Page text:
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What is My Right to a Speedy Trial When Facing Criminal Charges?

If you are facing criminal charges in Rochester or elsewhere in upstate New York, you may know that you have what is known as a right to a speedy trial. Yet in practice, what does a “speedy trial” mean, and where do those rights come from? Further, do you have a right to a speedy trial in all types of criminal cases, or does the right to a speedy trial only apply in certain circumstances? An experienced Rochester criminal defense lawyer at our firm can provide you with more information about the right to a speedy trial in New York and can begin working with you on defense strategies for your case.

Right to a Speedy Trial Under the U.S. Constitution

The U.S. Constitution guarantees a defendant a right to a speedy trial under the Sixth Amendment, but it does not specify the length of time that would be within an understood definition of “speedy.” In other words, you have a right to a speedy trial under the Sixth Amendment, but the Constitution does not say specifically how quickly your criminal trial must be convened. This is the relevant language of the Sixth Amendment:

“In all criminal prosecutions, the accused shall enjoy the right to a speedy and public trial, by an impartial jury of the state and district wherein the crime shall have been committed, which district shall have been previously ascertained by law, and to be informed of the nature and cause of the accusation; to be confronted with the witnesses against him; to have compulsory process for obtaining witnesses in his favor, and to have the assistance of counsel for his defense.”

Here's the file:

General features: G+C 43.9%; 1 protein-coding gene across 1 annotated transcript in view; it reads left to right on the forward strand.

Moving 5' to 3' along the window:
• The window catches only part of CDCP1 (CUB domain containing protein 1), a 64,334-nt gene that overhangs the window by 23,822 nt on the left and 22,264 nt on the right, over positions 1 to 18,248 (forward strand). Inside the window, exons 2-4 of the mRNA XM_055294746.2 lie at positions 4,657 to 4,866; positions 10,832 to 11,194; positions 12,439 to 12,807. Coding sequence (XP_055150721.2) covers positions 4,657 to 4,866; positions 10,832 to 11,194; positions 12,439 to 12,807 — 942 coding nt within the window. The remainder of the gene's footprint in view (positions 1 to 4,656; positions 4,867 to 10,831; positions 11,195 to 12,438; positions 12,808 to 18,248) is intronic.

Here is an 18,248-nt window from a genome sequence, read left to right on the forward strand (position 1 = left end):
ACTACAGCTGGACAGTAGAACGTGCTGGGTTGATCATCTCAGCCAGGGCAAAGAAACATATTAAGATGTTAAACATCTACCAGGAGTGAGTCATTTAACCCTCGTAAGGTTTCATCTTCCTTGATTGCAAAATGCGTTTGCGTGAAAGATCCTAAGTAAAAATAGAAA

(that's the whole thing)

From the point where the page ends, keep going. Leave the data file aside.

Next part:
Timetable for a Speedy Trial in Federal Criminal Cases

If you are facing criminal charges under federal law, then the Speedy Trial Act expressly states the amount of time in which a criminal trial must begin. The Speedy Trial Act says that an indictment must occur either within 30 days from the date of your arrest, or from the date of your service of summons. Then, the Speedy Trial Act requires that your criminal trial begin within 70 days from the date your indictment was filed, or within 70 days from the date that you first appeared before the court. With regard to that 70-day period, whichever of those two dates comes later will start that 70-day clock. 

The Speedy Trial Act also provides some protections to the defendant to ensure that the defendant is not required to go to trial too soon, making it difficult for a defendant to properly prepare a defense. Indeed, the Speedy Trial Act says that a federal criminal trial cannot begin any sooner than 30 days from the date of your first appearance.

Timetable for a Speedy Trial in New York State Criminal Cases

Not all states have their own statutes concerning the right to a speedy trial under state law, but New York does. Under New York law, a criminal trial must begin within one of the appropriate time frames:

  • 6 months from the date the criminal action was commenced if the defendant is accused of at least one felony offense;
  • 90 days from the date the criminal action was commenced if the defendant is accused of one or more offenses that includes a misdemeanor that would be punishable by a term of imprisonment of more than three months, and the defendant is not accused of any felony offenses; 
  • 60 days from the date the criminal action was commenced if the defendant is accused of one or more offenses that includes a misdemeanor that would be punishable by a term of imprisonment of no more than three months, and the defendant is not accused of any offenses that could be punished with a term of imprisonment of more than three months; or
  • 30 days from the date the criminal action was commenced, but the offense is only a violation and the defendant is not accused of a criminal offense.

Contact Our Rochester Criminal Defense Lawyers

If you need assistance with your criminal defense case, our Rochester criminal defense attorneys are here to help you. Contact King Law today.

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